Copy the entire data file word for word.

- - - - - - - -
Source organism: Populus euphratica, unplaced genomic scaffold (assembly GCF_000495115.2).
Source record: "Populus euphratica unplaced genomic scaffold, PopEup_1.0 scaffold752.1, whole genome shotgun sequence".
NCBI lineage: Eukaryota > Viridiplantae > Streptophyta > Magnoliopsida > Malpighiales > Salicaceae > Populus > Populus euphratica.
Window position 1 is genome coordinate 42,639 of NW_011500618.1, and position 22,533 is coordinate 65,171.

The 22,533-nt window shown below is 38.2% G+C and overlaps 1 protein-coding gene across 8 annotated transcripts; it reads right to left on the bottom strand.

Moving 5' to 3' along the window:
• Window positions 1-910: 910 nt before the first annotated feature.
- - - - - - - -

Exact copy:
Source organism: Populus euphratica, unplaced genomic scaffold (assembly GCF_000495115.2).
Source record: "Populus euphratica unplaced genomic scaffold, PopEup_1.0 scaffold752.1, whole genome shotgun sequence".
NCBI lineage: Eukaryota > Viridiplantae > Streptophyta > Magnoliopsida > Malpighiales > Salicaceae > Populus > Populus euphratica.
Window position 1 is genome coordinate 42,639 of NW_011500618.1, and position 22,533 is coordinate 65,171.

The 22,533-nt window shown below is 38.2% G+C and overlaps 1 protein-coding gene across 8 annotated transcripts; it reads right to left on the bottom strand.

Moving 5' to 3' along the window:
• Window positions 1-910: 910 nt before the first annotated feature.